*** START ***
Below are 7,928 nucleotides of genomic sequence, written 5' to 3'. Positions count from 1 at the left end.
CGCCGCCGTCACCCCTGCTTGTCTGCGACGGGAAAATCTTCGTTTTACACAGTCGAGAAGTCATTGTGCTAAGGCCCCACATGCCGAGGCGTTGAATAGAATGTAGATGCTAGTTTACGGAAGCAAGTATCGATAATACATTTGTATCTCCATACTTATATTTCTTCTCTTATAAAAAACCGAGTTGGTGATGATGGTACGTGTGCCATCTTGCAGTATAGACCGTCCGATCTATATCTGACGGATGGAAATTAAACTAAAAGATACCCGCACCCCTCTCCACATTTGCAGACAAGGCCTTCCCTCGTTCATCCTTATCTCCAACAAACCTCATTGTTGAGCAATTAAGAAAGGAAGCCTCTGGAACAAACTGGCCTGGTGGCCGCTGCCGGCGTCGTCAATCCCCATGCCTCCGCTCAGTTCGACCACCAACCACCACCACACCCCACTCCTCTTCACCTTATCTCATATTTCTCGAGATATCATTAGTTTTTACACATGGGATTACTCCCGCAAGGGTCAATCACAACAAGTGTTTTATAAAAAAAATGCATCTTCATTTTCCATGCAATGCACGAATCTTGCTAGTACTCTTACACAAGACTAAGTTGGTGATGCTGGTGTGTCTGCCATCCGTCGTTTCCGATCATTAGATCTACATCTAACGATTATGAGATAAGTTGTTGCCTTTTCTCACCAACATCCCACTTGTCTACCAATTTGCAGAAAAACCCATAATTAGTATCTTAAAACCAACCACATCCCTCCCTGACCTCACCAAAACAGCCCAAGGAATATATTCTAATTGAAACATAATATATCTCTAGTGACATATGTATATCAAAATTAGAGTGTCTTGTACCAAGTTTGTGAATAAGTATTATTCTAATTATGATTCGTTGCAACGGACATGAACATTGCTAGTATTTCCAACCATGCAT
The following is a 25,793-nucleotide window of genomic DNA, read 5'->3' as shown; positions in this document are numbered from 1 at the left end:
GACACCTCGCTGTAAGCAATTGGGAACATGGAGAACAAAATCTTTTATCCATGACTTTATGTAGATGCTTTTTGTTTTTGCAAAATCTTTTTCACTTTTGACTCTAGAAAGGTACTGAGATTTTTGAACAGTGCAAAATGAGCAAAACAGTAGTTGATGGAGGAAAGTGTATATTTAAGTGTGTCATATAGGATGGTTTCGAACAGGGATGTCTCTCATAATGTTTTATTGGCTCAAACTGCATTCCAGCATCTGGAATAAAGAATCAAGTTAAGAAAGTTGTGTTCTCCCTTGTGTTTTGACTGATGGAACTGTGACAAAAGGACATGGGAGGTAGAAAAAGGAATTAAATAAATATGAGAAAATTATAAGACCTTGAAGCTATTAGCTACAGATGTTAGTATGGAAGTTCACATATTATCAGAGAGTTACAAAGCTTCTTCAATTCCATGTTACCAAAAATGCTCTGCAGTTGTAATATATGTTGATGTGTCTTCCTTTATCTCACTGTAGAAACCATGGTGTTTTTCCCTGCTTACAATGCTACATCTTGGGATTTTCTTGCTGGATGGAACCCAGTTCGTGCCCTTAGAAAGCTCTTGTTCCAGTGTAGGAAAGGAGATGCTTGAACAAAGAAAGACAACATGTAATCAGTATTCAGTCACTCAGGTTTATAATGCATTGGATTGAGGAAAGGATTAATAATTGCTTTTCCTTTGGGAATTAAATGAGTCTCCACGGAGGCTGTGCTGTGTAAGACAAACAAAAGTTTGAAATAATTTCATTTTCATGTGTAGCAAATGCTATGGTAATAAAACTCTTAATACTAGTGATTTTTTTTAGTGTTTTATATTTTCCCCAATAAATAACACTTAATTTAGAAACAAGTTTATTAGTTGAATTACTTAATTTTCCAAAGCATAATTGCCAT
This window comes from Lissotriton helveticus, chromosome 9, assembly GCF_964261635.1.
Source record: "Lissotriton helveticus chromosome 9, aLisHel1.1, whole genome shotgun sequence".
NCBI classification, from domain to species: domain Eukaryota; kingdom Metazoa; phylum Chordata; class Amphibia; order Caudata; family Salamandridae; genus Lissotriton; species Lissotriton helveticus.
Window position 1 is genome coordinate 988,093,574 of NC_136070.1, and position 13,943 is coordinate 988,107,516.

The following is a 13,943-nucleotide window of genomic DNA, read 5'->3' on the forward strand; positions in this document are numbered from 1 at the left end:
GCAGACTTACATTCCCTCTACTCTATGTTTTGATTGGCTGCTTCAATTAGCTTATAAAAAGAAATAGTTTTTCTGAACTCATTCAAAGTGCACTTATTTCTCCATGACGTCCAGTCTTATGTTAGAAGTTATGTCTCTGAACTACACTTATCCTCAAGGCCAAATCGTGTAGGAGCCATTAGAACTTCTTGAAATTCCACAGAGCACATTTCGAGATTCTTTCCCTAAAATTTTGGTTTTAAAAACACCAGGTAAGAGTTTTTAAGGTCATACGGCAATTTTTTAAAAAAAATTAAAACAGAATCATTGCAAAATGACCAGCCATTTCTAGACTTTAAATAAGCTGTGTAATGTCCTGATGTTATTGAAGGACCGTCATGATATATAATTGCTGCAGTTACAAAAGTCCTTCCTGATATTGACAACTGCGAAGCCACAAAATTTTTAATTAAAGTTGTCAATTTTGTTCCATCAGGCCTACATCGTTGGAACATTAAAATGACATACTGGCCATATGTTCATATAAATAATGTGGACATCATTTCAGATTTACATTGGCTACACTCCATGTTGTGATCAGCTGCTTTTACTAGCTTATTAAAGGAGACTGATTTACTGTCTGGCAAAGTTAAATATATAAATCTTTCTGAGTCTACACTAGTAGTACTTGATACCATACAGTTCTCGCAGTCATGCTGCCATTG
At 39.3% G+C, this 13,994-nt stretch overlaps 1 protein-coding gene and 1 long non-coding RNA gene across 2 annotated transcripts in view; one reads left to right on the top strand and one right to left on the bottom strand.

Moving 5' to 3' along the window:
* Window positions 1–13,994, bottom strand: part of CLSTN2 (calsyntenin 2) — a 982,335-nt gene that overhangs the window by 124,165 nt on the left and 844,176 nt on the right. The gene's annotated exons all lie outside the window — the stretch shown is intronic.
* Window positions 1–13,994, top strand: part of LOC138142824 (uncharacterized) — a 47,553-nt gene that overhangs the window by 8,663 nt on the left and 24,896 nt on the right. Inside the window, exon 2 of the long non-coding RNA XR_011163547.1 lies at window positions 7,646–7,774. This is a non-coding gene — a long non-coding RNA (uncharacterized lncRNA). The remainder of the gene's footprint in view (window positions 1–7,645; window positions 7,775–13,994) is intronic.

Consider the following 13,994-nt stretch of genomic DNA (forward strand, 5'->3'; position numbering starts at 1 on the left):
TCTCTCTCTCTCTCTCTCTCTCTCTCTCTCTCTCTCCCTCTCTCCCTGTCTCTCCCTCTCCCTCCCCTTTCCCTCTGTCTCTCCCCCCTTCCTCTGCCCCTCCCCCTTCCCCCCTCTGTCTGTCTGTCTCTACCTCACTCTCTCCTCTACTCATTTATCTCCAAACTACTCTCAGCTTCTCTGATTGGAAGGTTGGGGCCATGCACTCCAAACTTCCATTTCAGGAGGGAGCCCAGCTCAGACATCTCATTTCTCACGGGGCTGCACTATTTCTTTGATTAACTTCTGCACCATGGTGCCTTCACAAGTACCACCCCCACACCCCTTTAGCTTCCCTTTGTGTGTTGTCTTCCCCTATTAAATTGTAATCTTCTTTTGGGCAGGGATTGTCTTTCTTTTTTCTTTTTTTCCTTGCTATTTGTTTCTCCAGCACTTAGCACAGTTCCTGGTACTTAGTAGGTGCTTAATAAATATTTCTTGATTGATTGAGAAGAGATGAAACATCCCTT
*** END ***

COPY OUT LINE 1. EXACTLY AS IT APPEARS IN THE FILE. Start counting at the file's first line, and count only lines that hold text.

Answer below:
Below are 7,928 nucleotides of genomic sequence, written 5' to 3'. Positions count from 1 at the left end.